These days, a brand-agency partnership lasting, say, five years is impressive. Yet, at 22 years, Subaru and Barnes, Catmur & Friends Dentsu’s working relationship has lasted a small lifetime. We take a look at this year's long-term agency partnership winner.

Why aren't we doing this? UK marketing strategist Peter Field explores long-term brand building

  • Advertising
  • October 23, 2018
  • Caitlin Salter
Why aren't we doing this? UK marketing strategist Peter Field explores long-term brand building

Announced at the Effies on Thursday, the Commerical Communications Council has launched a new book by Peter Field which urges marketers and business leaders to understand how overly sales-led advertising is negatively impacting their business in terms of long-term growth and profitability.

Read more

Social scoreboard

Zavy and StopPress have worked together to create a scoreboard that compares how the top 25 traditional media advertising spenders in New Zealand have performed on social media over the past 30 days, updated in real time.

topics
Follow The Money
Follow The Money
Follow the money. It’s an axiom that journalists have believed in for years and a ...
Regional Rundown
Regional Rundown
StopPress takes a trip down the country to see who the audiences and agencies are ...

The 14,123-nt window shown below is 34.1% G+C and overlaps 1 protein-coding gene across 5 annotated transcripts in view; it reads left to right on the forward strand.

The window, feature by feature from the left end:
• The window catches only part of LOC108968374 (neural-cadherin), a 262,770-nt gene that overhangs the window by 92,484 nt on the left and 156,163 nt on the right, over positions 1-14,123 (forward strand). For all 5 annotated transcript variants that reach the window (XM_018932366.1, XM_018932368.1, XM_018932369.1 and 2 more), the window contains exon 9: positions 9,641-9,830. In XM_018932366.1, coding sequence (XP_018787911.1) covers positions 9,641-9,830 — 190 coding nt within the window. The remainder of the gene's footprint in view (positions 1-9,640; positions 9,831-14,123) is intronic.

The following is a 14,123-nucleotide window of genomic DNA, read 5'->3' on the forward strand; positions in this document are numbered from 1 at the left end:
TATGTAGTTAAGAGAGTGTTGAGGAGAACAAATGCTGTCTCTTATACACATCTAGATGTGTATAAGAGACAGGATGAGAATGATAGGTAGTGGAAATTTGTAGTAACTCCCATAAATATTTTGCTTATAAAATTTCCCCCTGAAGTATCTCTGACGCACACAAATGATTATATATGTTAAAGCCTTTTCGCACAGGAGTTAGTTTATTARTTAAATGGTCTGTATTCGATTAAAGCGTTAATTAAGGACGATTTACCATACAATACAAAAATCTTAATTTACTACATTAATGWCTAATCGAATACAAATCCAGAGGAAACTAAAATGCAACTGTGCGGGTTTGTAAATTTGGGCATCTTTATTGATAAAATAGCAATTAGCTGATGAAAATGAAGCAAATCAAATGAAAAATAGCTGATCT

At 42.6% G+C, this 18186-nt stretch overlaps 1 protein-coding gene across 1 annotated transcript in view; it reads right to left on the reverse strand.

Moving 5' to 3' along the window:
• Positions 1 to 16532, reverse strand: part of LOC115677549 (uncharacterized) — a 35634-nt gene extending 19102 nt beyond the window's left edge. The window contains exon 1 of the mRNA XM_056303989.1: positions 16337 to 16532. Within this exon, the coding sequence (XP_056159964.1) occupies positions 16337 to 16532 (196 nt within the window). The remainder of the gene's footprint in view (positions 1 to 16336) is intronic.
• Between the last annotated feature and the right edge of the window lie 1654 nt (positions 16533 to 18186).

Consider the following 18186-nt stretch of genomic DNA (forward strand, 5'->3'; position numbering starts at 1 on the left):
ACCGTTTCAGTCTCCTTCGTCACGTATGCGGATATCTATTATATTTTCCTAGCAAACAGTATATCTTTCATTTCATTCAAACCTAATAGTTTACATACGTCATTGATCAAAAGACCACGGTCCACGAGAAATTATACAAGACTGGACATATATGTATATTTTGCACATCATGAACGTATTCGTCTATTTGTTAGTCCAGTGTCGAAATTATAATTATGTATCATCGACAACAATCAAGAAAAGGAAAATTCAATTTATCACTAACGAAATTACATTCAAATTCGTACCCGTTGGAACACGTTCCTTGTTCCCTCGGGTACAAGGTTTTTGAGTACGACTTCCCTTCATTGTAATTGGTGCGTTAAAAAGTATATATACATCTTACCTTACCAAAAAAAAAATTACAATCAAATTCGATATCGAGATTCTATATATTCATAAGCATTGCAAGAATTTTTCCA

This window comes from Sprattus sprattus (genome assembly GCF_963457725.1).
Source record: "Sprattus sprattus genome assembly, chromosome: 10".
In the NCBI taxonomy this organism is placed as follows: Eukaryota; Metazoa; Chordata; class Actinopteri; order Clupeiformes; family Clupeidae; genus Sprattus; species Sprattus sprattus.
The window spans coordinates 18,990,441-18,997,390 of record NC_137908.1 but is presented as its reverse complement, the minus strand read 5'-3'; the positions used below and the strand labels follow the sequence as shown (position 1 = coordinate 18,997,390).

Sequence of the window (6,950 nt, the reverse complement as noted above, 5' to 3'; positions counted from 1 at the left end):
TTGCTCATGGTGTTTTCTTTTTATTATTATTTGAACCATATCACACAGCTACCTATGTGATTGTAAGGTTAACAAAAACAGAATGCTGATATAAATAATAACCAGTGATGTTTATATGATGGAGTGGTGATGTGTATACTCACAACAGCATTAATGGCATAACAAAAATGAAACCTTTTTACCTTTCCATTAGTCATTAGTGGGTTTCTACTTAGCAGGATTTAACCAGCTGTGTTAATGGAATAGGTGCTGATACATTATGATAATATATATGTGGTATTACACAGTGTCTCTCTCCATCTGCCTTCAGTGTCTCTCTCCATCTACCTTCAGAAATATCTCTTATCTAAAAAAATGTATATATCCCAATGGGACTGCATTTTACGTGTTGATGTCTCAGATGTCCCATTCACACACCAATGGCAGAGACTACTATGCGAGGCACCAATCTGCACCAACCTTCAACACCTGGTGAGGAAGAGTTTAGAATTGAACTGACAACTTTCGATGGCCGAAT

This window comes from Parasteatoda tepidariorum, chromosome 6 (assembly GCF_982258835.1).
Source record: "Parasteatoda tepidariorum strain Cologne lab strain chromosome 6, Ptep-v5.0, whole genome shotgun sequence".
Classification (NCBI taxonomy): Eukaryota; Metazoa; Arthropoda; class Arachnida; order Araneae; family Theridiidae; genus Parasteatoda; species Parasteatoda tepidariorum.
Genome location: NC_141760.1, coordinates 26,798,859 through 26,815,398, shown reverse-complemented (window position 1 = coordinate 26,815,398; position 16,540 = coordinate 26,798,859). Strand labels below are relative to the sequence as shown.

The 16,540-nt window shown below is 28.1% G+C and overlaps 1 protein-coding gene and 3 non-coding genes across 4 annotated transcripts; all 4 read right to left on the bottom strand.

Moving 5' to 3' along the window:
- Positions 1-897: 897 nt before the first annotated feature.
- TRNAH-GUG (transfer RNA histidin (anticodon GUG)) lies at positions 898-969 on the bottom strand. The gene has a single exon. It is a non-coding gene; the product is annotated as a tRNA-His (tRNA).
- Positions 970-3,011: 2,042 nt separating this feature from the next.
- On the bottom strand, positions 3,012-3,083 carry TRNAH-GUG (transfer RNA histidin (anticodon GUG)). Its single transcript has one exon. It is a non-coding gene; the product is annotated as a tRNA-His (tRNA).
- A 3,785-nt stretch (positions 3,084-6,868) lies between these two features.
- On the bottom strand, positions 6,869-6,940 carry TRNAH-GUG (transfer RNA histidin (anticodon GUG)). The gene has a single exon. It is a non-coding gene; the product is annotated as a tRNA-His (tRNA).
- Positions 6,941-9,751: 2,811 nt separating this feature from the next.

Beyond the Page 2018
Beyond the Page 2018
In conjunction with the MPA, the Beyond the Page series shows how some of the ...
Insight Creative
Insight Creative
Insight Creative specialises in shaping business stories out the core insights that often lie under ...
Beneath the Surface
Beneath the Surface
In this series, brought to you by Microsoft, we talk to a conceptual photographer, illustrator ...
20/20 (tele)vision
20/20 (tele)vision
Media consumption is changing. But by how much?
The Hot List
The Hot List
Our rundown of the hottest shows, brands and creators in New Zealand media. 1. magazine ...
Cannes Lions 2017
Cannes Lions 2017
All the winners, the shortlists and the drama from this year's edition of advertising biggest ...
Merger Mania
Merger Mania
All our stories on the nation's two failed mergers in one place
Bauer Beyond the Page
Bauer Beyond the Page